'A God-Given Story'
Jan Karon explains how God led her to write about a 'balding, pudgy, sixty-something cleric,' and what comes after 'Mitford.'
BY: Interview by Lauren Winner
Eighteen years ago, Jan Karon, now 68, traded in an award-winning advertising career to write novels. Setting up shop in tiny Blowing Rock. North Carolina, she struggled to write a novel about a woman who moved to western North Carolina and opened an inn, but the book never came together. Then one night, Karon got a new idea--keep the setting, but instead tell the tale of a balding, middle-aged Episcopal priest. The Mitford series, which would eventually sell more than 20 million copies, was born. Karon's first Mitford novel was published in 1994. In November 2005, the final novel in the series, "Light from Heaven," arrived in bookstores. Longtime Mitford fan Lauren Winner talked with Karon over email about her inspiration for the books, the effect of fame on her spiritual life, and what comes next for her.
What led you to write the Mitford novels?
God. On my own, I would never have considered writing about a balding, pudgy, sixty-something cleric!
It seems to me the main character of the novels is not Father Tim, or Mitford itself, but Jesus Christ. How does that claim strike you?
It strikes me very well, indeed.
A major theme of the books is Father Tim's retirement. He wrestles with the decision to retire, and with what a good retirement looks like. Are you asking similar questions as you "retire" from Mitford?
Actually, I'm so fired up for the next series, called "The Father Tim Novels," that I don't feel bereft or pokey-faced or bewildered about what to do now that the Mitford chronicle is completed. I'm very excited to climb into Father Tim's red Mustang convertible and drive with him and his good dog to Holly Springs, Mississippi--with the top down. This first book in the series will be called "Home to Holly Springs," and it's new territory for me, a whole new landscape of feeling and surprise. Yet, I'll be writing about a character who's comfortable and familiar and easy to be with.
Agatha Christie wrote forty books about [Hercule] Poirot, and admits she didn't even like the fellow. I like Father Tim quite a lot, he's such a decent sort, and will be happy to pen three more books with him.
As you know, I have read each of the Mitford novels at least five times. A few months ago, I was listening to Mitford on audio, and came to the scene where you describe the town's early response to Miss Sadie's death. I began to cry. In "Light from Heaven," several other beloved Mitfordians die, and those scenes are some of the most vivid in the book. I imagine you have to go to a deep, maybe even dark, place when you write about death--or maybe you go to a joyful place, a promise of Heaven. Could you comment on writing these death and funeral scenes?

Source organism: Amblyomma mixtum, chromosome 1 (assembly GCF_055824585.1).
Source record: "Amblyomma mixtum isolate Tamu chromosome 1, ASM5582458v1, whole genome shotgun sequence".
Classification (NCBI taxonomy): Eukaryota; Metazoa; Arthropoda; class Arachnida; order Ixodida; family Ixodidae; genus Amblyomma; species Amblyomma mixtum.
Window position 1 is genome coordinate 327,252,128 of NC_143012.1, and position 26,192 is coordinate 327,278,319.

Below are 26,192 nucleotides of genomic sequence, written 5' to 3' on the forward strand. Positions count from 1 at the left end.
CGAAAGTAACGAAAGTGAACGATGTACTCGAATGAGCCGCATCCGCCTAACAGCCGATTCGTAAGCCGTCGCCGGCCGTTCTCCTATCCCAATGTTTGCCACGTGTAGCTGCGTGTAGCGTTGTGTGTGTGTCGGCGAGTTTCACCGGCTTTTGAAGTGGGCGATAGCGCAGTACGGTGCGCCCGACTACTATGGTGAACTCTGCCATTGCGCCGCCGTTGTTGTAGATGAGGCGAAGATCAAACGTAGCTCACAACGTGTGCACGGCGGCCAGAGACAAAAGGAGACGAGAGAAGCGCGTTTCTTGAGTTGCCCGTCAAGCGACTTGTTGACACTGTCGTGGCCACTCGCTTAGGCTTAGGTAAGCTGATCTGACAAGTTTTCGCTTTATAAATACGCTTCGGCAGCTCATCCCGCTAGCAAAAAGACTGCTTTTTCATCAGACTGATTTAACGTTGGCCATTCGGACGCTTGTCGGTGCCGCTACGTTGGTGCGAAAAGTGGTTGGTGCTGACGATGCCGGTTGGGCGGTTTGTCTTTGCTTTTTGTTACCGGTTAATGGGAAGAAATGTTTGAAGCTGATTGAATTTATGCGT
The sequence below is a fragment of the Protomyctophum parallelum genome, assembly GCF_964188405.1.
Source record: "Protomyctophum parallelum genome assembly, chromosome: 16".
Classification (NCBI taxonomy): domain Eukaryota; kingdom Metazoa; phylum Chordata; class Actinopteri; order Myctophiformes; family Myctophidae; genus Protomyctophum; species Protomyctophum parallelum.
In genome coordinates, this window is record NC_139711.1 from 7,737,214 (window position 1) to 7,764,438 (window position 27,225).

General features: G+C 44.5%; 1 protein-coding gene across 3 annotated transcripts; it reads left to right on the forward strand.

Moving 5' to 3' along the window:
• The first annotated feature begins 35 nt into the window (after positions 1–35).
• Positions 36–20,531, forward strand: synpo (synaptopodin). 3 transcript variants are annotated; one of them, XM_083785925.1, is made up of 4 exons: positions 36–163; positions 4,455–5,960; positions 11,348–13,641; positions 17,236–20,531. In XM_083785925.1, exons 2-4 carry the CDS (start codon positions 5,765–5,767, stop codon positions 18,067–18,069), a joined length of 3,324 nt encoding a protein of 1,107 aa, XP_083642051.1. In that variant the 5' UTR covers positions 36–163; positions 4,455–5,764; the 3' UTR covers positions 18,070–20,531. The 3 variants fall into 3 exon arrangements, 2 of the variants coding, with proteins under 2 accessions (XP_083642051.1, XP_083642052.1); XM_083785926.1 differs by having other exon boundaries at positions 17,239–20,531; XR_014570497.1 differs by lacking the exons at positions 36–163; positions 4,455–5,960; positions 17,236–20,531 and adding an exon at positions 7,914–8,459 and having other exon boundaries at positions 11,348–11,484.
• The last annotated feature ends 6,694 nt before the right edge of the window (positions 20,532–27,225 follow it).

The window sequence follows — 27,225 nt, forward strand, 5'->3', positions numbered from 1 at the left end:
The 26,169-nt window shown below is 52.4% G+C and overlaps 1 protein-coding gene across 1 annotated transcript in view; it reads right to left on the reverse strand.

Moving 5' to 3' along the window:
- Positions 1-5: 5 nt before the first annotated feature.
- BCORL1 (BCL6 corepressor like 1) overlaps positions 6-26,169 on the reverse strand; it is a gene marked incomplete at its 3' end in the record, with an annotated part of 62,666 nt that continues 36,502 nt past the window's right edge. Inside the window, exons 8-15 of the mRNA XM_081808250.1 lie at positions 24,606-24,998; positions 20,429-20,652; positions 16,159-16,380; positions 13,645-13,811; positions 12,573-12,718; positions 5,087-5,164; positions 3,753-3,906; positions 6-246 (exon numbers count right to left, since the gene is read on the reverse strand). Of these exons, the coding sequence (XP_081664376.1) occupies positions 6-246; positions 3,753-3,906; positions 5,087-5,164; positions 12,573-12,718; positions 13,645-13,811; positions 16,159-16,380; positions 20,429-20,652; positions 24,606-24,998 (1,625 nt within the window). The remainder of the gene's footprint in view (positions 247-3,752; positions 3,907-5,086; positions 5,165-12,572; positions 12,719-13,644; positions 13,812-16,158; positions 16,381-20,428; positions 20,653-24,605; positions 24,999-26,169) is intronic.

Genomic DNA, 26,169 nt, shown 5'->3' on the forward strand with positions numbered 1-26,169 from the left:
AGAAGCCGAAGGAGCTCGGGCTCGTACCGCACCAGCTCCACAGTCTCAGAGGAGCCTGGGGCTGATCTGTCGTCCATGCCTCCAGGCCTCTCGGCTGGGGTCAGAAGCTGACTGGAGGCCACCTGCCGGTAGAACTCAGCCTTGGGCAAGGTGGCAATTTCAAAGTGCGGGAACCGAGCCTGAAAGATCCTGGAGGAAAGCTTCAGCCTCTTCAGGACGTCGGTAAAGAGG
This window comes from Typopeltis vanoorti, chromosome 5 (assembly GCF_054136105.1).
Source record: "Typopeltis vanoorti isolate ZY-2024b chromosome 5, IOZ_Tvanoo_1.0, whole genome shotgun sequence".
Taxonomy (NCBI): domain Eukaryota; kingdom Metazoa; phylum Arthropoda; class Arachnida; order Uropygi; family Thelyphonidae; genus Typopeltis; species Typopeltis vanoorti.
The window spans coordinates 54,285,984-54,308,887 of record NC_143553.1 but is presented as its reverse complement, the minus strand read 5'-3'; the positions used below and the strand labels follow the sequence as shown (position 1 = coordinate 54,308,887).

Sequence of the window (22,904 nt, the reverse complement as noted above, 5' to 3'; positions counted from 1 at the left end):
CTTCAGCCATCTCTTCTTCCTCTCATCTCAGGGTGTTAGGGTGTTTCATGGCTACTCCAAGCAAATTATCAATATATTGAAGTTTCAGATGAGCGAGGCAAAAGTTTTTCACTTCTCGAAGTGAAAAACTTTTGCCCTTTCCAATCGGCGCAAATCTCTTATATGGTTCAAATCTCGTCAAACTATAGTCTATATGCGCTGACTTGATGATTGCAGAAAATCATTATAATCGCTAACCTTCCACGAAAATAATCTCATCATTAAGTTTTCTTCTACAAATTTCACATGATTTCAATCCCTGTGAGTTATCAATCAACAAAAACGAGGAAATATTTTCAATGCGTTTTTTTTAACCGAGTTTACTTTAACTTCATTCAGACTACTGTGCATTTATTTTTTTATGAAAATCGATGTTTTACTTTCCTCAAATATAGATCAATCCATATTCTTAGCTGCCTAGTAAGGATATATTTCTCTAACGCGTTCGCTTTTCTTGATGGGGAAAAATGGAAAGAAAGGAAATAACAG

I also wept when Miss Sadie died. Indeed, I mourned her death. People say, "You're the author, you're in control, why let characters die if it makes you sad?" Ah, but the story called for it, that's what the story wanted, and once I let go and let it happen, I knew it was right. At the beginning of "Light From Heaven," I had the sense that someone must be lost to us, and it was Uncle Billy. I didn't fight this or try to reason it away. Indeed, he is one of my very favorite characters, but I knew it had to happen. Who can fathom the mystery of the God-given story? I felt very uncertain about Uncle Billy's funeral. As you know, Father Tim was also feeling uncertain. Jokes at a funeral? What if this tribute to a beloved soul were to bomb--utterly? A disgrace to the departed and to the foolish priest who perpetrated such blasphemy. But I let the story loose and it worked. It was right; nothing else would have been right. And yes, because I know where Uncle Billy was headed when he floated up through the hospital room ceiling, I was completely at peace about his loss.
Since I published my first book, publishing itself has been a major theme of my spiritual life. Trying to deal sanely, and humbly, and prayerfully with publication has been full of spiritual challenges and opportunities. How has publishing played a role in your spiritual life?
Publishing is, by its nature, about deadlines, and deadlines are toxic. I have raced against the clock since I went into advertising at the age of eighteen. As for my work, I wish I had what Charles Frazier had with "Cold Mountain," which was precisely eight years to develop his story line and narrative. Eight years! For a very long time, I wrote a book a year, and was eager and willing to do it, to put bread on the table, to have my work out there. Now I must write a book every two years, and that's never enough time, either. My life is extremely full and wretchedly busy, and I feel that while my life drains energy from my work, my work in turn drains energy from my life. The result is, I am always playing catch-up spiritually. That is my thorn.
What's next for Karon after "Mitford?"
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